Walking above ground, we don’t often stop to think about what might be beneath us. But the fact is, here in Virginia at least, there are vast caves, rooms, tunnels, and even lakes below the ground. Fortunately many of these incredible spaces have been opened to the public, complete with lighting, walkways, stairs — and in one case, even an elevator. Walking through these sometimes narrow, sometimes massive spaces, it’s easy to feel as if you are in a new world — or at least on the set of “Lord of the Rings.”
1. Luray Caverns, Luray
Luray Caverns are the most well known of the Virginia caverns.
The green pond known as the "Wishing Well" has coins piled 3 feet deep at the bottom.
"Saracen's Tent" is considered to be one of the most well-formed drapery formations in the world.
These "fried egg" formations are impressively convincing.
"Dream Lake" provides an almost perfect mirror reflection of the stalactites above.
"Pluto's Ghost" (named after the Roman god of the underworld, naturally) is a white column that was mistaken for an actual ghost by early explorers of the caverns. Remember, the lighting wasn't as good in 1878.
The Stalacpipe Organ is a visitor favorite. Rubber mallets strike stalactites above the organ when the keys are played.
2. Shenandoah Caverns, Quicksburg
Shenandoah Caverns are the only caverns with elevator service that reaches the 17 underground rooms.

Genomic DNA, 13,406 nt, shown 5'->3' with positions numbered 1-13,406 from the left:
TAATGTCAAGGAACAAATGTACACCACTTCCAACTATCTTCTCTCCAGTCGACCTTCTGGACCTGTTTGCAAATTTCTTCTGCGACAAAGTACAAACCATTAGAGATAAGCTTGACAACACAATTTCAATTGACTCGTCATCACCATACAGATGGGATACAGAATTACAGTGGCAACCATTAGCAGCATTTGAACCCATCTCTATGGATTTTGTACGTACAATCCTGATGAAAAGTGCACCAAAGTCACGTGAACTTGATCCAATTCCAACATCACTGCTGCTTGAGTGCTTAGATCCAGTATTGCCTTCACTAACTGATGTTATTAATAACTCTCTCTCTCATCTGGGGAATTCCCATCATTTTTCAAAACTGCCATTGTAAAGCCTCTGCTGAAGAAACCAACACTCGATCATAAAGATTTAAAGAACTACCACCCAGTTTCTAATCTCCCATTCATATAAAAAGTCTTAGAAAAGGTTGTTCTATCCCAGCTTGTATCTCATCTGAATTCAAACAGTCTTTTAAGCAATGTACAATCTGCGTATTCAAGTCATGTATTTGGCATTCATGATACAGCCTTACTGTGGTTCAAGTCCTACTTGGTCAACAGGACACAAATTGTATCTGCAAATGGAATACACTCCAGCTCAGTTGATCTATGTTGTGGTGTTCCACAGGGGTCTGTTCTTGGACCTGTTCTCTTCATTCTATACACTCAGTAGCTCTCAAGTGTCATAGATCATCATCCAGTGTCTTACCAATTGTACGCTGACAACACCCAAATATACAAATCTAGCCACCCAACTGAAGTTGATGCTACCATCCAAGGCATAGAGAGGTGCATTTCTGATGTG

The "bacon" formations at Shenandoah Caverns would go nicely with Luray's fried eggs. What is it with caverns and breakfast food?
"Rainbow Lake" could almost make you believe in magic.
3. Skyline Caverns, Front Royal
Skyline Caverns' "Fairyland Lake" seems very well named in my humble opinion.
Anthodites, called "orchids of the mineral kingdom", are very rare flower-like formations found in Skyline Caverns.
Tours of Skyline Caverns go more than 250 feet underground.
4. Natural Bridge Caverns, Natural Bridge
Natural Bridge Caverns are the deepest caverns on the East Coast.
They extend 34 stories underground.
These beautiful caverns feature dripstone, flowstone, draperies, pools, stalactites, and stalagmites.
5. Endless Caverns, New Market
The Endless Caverns were discovered by 2 boys hunting rabbits in 1879. They would have thought they were on an alien planet if only Star Trek had been around back then.
6. Dixie Caverns at Dixie Caverns and Pottery, Salem
Dixie Caverns' underground reflecting pool sits in a room called "The Magic Mirror Room."
Dixie Caverns are the only caverns in Southwest Virginia. Looking down, you can only imagine just how deep these caverns must go.
7. Grand Caverns (Weyer's Cave), Grottoes
The Grand Caverns were discovered in 1804 by a young trapper named Bernard Weyer. He named the caverns after himself and 2 years later, opened them to visitors, making "Weyer's Cave" the first commercially shown caverns in the U.S.
Grand Caverns have been rated #2 in the nation for their amazing geographical features.
To me, caverns are like underground castles. How many of these breathtaking places have you explored? We would love to hear about your experiences in the comments below!